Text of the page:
School climate and its effects on school disorder in Philadelphia were studied from three perspectives: (1) community family, and crime composition effects on school disruption and violence; (2) organizational and school social climate data in relation to school safety in 42 middle schools; and (3) factors and impacts in 3 middle schools.
The research also sought to determine the extent to which school-based management was established in individual schools, as well as its role in disorder and violence reductions. In addition, the research examined the extent to which efforts aimed at increasing local autonomy within schools also changed the attitudes within schools. Findings indicated that high levels of disorder at middle schools negatively affected academic achievement and that programs to increase school safety and security are likely to have positive effects on student achievement. The schools with the largest student populations were likely to experience many more difficulties in maintaining order than were smaller schools. In addition, the basic principles of school-based management were helpful for promoting the development of school climate, but school-based management is only one of many strategies for improving school climate and safety. Findings suggested the need to understand school climate and culture as major factors shaping the success or failure of any particular school and to establish mechanisms that provide feedback to those initiating programs of safety planning and school-based management. Findings also indicated that, despite resource and program support from central administrative offices, local decision-makers can and should focus on what goes on in their school to affect school culture. The research also suggested the importance of establishing partnerships within and outside the school and the need for an overarching conceptual and pragmatic framework to guide local administrators in effective safety planning. Tables, figures, and 114 references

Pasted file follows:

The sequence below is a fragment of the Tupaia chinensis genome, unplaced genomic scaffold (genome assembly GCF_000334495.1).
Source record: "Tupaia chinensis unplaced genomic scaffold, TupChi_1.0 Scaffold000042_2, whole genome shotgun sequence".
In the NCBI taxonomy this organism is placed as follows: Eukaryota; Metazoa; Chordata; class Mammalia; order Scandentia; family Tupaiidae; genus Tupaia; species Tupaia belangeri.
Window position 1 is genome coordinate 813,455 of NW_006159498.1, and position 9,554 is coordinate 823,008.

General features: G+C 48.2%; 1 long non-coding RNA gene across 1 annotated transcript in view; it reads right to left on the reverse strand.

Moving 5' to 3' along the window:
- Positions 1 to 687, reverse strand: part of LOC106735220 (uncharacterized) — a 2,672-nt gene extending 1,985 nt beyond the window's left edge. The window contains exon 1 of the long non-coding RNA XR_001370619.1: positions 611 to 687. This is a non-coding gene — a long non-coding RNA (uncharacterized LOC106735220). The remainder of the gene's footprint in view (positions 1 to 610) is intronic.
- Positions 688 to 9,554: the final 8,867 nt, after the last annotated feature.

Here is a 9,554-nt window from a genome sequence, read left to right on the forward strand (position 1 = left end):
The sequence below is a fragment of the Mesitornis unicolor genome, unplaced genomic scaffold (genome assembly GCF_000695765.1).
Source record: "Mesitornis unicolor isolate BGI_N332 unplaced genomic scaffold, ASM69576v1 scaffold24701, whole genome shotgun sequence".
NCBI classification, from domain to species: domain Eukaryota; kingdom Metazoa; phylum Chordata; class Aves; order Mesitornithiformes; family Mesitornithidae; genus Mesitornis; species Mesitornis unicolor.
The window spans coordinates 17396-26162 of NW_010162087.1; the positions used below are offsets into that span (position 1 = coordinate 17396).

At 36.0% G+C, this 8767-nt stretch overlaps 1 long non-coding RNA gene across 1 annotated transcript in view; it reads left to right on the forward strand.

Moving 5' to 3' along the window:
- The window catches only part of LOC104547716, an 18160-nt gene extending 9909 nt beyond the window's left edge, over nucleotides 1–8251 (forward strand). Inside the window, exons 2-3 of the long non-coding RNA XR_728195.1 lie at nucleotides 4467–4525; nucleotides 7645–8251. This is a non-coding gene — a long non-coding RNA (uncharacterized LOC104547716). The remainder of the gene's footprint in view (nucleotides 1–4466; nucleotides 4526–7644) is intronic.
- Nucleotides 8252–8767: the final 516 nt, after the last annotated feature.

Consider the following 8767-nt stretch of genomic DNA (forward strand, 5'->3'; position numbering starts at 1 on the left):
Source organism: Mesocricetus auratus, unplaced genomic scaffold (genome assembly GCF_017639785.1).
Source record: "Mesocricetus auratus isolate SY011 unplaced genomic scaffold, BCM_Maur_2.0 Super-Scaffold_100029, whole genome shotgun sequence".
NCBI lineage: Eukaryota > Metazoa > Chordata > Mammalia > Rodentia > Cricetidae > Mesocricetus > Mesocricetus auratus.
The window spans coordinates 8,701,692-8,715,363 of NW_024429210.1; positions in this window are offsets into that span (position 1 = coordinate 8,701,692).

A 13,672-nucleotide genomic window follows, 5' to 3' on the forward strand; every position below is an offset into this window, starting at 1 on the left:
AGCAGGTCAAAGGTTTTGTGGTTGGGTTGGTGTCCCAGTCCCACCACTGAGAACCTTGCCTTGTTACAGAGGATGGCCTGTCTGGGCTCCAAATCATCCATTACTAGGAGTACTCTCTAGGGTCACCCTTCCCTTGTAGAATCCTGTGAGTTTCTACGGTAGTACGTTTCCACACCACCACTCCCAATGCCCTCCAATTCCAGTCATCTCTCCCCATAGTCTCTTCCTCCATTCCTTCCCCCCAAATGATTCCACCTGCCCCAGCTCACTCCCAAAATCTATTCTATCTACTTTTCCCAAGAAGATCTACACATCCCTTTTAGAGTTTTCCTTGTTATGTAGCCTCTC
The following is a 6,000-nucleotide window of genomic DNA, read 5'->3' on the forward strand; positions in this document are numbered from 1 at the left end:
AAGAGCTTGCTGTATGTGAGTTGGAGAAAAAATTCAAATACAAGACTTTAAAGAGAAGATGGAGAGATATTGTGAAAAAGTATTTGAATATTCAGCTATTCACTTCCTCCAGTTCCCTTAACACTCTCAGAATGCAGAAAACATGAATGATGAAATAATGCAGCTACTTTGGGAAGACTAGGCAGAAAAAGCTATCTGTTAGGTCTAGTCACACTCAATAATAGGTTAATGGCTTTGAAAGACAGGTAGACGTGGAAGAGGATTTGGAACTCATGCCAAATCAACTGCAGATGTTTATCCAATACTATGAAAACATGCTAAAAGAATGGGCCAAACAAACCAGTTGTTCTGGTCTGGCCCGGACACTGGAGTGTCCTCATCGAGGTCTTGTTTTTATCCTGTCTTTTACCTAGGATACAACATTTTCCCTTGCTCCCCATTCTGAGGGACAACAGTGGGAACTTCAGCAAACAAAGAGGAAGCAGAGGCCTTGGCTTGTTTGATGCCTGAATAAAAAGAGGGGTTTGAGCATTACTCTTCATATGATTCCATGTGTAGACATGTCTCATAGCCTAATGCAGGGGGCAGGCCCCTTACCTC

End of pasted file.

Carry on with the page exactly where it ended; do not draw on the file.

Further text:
Date Published: January 1, 1996
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